• Don’t forget about that air conditioning! Check your A/C for proper cooling so when it gets hot you are not surprised to find it does not work.  For tips on how to lower the interior temp of you car,
             click here:  http://www.carcarenewsservice.org/articles/two-tips-cooler-cabin
  • Lights are often overlooked this time of year due to longer daylight hours.
  • Fluids. All fluids are important to your vehicle so make sure to have them checked and serviced as needed.
We hope this small list helps prepare you for your summer travels and please contact us with any questions.

 Scott can be contacted via email-benchmarkauto@msn.com and Andy can be reached via email at hoauto@msn.com.

Thursday, July 7, 2016

With all of life's stresses, sometimes you just need a break. Taking 15 minutes to unwind and reboot is a good idea for all of us.Not thinking about work can help you refocus. Today while taking a walk I looked up and this little  doe was about 7-8 feet from me. She was not frightened. Probably more annoyed than anything else. I watched her watch me for a few minutes and then took this snapshot. I went back to my walk and she remained there. What a de-stresser!

Cars can be frustrating when they don't work correctly. Proper maintenance is key to reducing the likelihood of a mechanical breakdown. Follow the guide in your owners manual. A good safety inspection at least 1 time per year is also a good idea. Follow the recommendations in you manual or ask your mechanic for variances based on your local driving conditions.

Stop and go driving is considered severe driving conditions. Also, the car that was not driven very often by a "little old lady who just took it to church on Sunday" is also considered severe driving conditions. Byproducts from combustion will never evaporate when these precision machines are driven like that. Carbon can also be an issue. Look at the island and consider this: most people live close to Winslow. Engines do not typically get fully warmed up. How far do you live from T & C or Safeway? This can cause carbon to build up in the combustion chamber or on the back side of the valves. That carbon will act like a sponge and absorb some of the fuel that is injected into the cylinders. The best option is to drive! Make that a good excuse to drive into Poulsbo or Silverdale and take your significant other out to lunch. At least 2 things accomplished and your car will love it. (Not to mention your significant other!)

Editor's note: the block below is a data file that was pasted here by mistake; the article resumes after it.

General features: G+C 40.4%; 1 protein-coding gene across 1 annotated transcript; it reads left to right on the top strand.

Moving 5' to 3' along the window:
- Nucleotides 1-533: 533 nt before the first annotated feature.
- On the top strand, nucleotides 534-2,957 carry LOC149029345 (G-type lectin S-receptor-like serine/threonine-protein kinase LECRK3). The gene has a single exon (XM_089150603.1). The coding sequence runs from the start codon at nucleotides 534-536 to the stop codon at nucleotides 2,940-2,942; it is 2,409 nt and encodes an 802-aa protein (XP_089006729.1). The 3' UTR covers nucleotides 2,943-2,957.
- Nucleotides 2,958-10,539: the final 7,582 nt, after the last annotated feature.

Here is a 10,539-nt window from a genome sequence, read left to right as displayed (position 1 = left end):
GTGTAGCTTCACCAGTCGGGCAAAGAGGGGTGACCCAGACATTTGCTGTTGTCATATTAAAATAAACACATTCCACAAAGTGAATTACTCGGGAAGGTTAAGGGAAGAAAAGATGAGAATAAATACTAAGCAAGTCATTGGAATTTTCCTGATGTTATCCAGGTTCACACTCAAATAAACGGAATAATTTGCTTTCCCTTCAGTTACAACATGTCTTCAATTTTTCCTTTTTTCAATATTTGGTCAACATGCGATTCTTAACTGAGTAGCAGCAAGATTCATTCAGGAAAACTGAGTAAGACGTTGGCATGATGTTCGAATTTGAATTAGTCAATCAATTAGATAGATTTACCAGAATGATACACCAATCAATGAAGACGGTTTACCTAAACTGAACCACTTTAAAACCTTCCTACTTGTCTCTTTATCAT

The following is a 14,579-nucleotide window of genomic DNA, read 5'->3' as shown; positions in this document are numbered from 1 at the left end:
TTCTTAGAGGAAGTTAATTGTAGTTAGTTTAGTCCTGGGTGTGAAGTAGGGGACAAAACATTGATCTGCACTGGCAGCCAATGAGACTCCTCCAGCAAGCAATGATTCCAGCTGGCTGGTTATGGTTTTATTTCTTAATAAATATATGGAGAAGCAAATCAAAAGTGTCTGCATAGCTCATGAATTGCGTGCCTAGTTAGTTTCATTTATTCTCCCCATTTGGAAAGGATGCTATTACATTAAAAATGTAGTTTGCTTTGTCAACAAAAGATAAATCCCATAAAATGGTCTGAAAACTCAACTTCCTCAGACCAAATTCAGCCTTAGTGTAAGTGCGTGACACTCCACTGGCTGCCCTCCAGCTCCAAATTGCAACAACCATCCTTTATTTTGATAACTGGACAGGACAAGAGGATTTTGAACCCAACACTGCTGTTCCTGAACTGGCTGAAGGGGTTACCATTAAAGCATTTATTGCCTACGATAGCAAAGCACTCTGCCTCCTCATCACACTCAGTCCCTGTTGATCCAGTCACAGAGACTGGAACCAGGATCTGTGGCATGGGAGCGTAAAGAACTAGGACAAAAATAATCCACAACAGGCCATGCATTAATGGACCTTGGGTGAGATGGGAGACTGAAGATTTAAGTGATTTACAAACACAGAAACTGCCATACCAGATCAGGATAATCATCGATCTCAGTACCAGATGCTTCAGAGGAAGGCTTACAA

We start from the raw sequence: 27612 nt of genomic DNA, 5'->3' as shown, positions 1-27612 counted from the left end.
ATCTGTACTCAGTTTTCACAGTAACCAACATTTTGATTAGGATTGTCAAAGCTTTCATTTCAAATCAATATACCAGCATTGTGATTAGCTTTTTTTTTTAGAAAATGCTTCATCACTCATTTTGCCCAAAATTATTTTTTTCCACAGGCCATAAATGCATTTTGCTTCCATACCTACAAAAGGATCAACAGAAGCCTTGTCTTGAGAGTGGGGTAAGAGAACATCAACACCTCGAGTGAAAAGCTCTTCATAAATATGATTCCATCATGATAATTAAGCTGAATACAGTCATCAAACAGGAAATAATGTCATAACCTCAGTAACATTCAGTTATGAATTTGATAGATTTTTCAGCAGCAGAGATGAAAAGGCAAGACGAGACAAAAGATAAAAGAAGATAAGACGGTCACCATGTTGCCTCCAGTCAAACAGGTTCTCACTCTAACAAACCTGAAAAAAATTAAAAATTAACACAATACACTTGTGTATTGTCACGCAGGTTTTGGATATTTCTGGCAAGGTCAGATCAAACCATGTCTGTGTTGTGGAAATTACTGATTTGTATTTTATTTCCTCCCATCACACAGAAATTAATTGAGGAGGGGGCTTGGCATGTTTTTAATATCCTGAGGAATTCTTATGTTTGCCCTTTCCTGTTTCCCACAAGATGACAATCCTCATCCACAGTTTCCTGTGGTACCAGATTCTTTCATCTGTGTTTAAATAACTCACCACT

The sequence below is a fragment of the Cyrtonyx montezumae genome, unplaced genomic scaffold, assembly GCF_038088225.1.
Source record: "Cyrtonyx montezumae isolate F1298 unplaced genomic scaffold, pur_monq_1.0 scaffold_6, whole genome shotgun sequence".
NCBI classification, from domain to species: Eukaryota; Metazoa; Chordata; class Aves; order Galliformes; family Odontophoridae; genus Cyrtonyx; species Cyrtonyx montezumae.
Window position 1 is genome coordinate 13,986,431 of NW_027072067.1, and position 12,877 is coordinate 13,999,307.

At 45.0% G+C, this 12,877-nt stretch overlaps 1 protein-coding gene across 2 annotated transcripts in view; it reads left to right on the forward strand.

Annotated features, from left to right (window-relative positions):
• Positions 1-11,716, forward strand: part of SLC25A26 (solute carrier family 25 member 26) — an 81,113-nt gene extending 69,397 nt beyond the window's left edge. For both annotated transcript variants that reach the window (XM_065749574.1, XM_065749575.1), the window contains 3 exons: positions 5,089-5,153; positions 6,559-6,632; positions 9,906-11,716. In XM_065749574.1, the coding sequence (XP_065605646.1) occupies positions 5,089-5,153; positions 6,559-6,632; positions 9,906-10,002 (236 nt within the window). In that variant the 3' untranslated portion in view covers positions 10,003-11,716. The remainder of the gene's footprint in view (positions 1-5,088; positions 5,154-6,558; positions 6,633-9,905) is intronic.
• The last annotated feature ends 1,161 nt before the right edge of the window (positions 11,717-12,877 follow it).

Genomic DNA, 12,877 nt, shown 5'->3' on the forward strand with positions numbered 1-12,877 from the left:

Remember, less stress is a good thing.

Happy motoring.

Friday, March 11, 2016

Should I keep this car or junk it?

This is a question that we get a lot. Here is a basic look at what we do to help our customers make this decision.

First question-Do you like the car? This is a very important question. If you don't like the car, you probably do not want to keep it. Extensive repairs are not going to make most people like a car better. After all, if you replace an engine or transmission, the window may still not go up and down, that exhaust may still have that coat hanger holding it in place and that spring in the seat will still poke you when you sit down.

Second question-Have you had to do a lot of repairs in the last year or two? This is something that you need to look at a lot closer. If the brakes got replaced because they wore out, that is not a repair, it is maintenance. If the brake master cylinder failed, that is a broken part that needed to be replaced, thus a repair expense, not maintenance. Did you replace the timing belt? They need to be replaced on many cars as a matter of maintenance (some cars use chains that only get replaced if it wears out). Fluids need to be serviced from time to time, tune-ups need to be done, accessory belts need to be replaced.

This will all be true on a newer car. They are after all machines. Proper maintenance helps reduce the number of repairs that will be required on any machine, especially something as complex as a car.

Third question-Does the expense exceed the value of the car? Sometimes it will. Now you have to look at it from a different angle. What are your expectations for this car? Do you want to try to make it last while someone goes to school? Would a bus be a better option? If you had to replace it, what would it cost? You probably have repair & service records that you can review. Has the car been pretty reliable? Would an expensive repair be a good option because you know that for the most part,  the car is reliable. . If you do not fix the car, will you replace it? Will you get the service records on the replacement vehicle? Why are they getting rid of it? Are the tires in good shape? Will they likely last while you use the car for this limited time frame? ( you still need it to be safe)

This is a basic format that I use when talking with someone about expensive repairs. I hope that it helps some of you that may have to make that type of decision. Some of  it can be applied to other things that come up in our lives.

Andy is the manager @ Hockett  & Olsen Automotive on Bainbridge Island. He can be reached via email hoauto@msn.com